The remodeling industry has a growing problem on its hands that must be addressed immediately.
A Hidden System Controls Everything
The classic television room has been transformed into a high-tech computerized space that looks nothing like the traditional family gathering place.
|With technology changing rapidly, pre-wiring is the key in keeping a system from becoming obsolete, says Bob Pafundi. Different wires are designed for different functions, but all the wires in this project run back to a rack of computer equipment in a temperature-controlled closet. "We are cognizant about the need to hide equipment behind closed doors," Pafundi says. The equipment can generate a lot of heat, so special fans are designed to extend the life of the components.|
|Along with sophisticated components comes the need for simplicity. Most clients don't want to know about the system, Pafundi says, just that it works. They don't want to have to read a manual in order to operate it. They don't want to have to do anything. The only interface in this home's system is the touch pads in each room; there are no amplifiers to adjust, no thermostats to regulate. The system can even be serviced over the Internet, avoiding the need for most service calls.|
The classic television room has been transformed into a high-tech computerized space that looks nothing like the traditional family gathering place. The idea is not to have a room dedicated for watching TV but one that's adaptable for many activities.
Although located in an office building built in the 1920s, this renovated loft condominium in downtown Atlanta features state-of-the-art technology and reflects the homeowner's passion for the arts. For the media room, the homeowner wanted a system that controlled everything, but he didn't want the components to be visible, says designer Bob Pafundi of Sensory Solutions in Atlanta. "We made sure they were camouflaged." To achieve this, Pafundi worked with the architects, Zaic-Hug & Associates; the builder, Wes Willard; and Sensory Solutions lighting designer Taylor St. Clair.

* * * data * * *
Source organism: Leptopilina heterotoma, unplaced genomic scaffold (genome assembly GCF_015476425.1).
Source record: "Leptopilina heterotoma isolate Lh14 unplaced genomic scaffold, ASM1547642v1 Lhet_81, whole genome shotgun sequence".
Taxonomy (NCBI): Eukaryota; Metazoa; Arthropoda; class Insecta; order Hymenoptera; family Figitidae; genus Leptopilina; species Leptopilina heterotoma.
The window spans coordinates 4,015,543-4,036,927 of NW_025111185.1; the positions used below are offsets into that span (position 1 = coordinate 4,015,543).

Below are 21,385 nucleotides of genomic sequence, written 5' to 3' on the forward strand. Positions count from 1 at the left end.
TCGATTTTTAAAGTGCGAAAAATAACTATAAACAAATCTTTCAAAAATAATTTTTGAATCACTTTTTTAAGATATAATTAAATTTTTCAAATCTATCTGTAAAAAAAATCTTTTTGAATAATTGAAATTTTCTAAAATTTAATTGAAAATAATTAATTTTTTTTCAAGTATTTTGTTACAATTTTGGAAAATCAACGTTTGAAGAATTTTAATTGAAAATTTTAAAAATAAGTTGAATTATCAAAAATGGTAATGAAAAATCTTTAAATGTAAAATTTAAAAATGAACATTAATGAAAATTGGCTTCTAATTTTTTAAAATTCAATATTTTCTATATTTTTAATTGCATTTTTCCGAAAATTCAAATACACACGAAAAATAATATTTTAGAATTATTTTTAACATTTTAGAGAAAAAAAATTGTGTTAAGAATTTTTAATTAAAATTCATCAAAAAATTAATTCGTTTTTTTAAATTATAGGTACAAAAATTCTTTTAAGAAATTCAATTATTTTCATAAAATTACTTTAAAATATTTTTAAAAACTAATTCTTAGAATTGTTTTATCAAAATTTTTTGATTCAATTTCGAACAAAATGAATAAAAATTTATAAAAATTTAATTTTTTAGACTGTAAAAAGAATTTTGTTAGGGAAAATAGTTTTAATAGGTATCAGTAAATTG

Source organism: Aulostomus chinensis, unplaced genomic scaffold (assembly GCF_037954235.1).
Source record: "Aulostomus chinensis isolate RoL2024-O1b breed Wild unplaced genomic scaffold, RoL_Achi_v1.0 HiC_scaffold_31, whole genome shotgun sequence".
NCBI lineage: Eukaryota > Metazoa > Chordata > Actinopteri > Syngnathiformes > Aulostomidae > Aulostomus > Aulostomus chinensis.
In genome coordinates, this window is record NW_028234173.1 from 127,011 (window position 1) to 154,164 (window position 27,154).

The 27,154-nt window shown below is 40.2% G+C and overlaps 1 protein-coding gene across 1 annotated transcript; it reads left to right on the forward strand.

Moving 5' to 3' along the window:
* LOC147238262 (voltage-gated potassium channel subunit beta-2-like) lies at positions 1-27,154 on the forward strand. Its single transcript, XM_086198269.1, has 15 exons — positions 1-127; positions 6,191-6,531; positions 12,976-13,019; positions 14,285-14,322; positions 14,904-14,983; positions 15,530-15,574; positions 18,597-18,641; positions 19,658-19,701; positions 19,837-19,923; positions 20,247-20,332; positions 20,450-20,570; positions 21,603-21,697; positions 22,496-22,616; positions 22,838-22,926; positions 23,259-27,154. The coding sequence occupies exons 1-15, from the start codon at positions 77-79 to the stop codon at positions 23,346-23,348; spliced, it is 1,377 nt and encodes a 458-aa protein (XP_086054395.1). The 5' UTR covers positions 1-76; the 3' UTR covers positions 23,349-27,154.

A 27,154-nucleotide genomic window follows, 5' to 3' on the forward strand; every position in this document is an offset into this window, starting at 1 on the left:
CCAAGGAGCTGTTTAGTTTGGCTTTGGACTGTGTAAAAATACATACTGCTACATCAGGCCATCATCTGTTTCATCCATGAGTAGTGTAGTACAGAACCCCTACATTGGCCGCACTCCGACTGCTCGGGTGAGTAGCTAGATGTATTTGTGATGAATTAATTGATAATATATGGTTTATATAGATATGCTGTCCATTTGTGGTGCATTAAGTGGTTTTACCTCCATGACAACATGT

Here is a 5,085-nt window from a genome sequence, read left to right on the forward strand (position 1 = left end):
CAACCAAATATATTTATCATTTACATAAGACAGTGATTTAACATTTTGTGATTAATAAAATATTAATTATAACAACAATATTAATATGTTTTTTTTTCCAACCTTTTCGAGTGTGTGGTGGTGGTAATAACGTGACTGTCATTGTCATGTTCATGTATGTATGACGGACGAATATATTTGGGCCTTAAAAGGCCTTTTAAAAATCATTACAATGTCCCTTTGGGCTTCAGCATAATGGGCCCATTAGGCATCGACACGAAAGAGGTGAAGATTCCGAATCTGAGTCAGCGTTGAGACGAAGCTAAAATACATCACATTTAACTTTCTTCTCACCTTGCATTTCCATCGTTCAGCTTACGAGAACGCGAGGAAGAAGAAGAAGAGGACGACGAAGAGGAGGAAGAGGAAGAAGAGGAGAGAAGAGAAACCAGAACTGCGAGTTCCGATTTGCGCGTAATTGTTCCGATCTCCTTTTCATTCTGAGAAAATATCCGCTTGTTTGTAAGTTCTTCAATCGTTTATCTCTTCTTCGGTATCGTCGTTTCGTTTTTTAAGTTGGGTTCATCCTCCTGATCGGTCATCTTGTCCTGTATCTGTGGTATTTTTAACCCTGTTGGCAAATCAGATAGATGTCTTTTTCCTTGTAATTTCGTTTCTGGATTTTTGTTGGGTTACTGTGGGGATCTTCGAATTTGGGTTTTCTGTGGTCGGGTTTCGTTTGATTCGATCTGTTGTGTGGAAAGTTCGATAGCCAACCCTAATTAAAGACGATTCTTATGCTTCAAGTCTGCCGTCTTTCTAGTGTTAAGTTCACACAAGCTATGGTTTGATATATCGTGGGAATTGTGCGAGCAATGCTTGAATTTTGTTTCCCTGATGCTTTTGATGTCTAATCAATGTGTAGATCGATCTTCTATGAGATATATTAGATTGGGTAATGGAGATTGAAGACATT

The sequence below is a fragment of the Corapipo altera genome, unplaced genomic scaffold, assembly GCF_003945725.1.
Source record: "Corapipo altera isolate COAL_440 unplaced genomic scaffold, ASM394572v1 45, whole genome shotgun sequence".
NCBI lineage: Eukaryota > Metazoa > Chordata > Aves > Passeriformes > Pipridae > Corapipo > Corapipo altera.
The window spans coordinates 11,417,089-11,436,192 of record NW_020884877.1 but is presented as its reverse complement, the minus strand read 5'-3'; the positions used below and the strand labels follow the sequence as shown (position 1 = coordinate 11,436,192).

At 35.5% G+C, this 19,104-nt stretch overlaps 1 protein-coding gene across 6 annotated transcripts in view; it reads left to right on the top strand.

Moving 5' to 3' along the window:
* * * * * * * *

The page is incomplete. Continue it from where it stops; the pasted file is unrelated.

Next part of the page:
The homeowner wanted speakers that produce great sound but are heard and not seen. Speakers in walls and ceilings were designed and placed for maximum audio effect and to be painted over to eliminate visual distraction. The centralized computer-like system controls sound throughout the home. The ability to listen to satellite radio stations and to download all the homeowner's compact discs into the hard drive provides "all of his music at his fingertips without having to touch a disc," Pafundi says.
Décor was significant in how the media room was designed. The computer-controlled lighting system's pre-programmed lighting scenes enhance artwork and significant architectural features.
The more complex the system, the less attention should be drawn to it, Pafundi says. In this home, "when you walk in the media room, there is no evidence that there is a TV." Wall panels hide a 42-inch, flat-screen plasma TV. When open, the panels not only reveal the TV but also become the speakers on each side of the screen.
The homeowner didn't specify the equipment he needed but wanted a sophisticated system that had all the bells and whistles while still being simple to use. "He wanted the end result," Pafundi says. "He wanted to be able to push a button and not worry about the components. That's what he came to us for." The entire hidden system cost "six figures," including audio, video, design work, installation, programming, lighting control and fixtures, and the phone system. The system is controlled by discreet touch pads in each room and by remote control.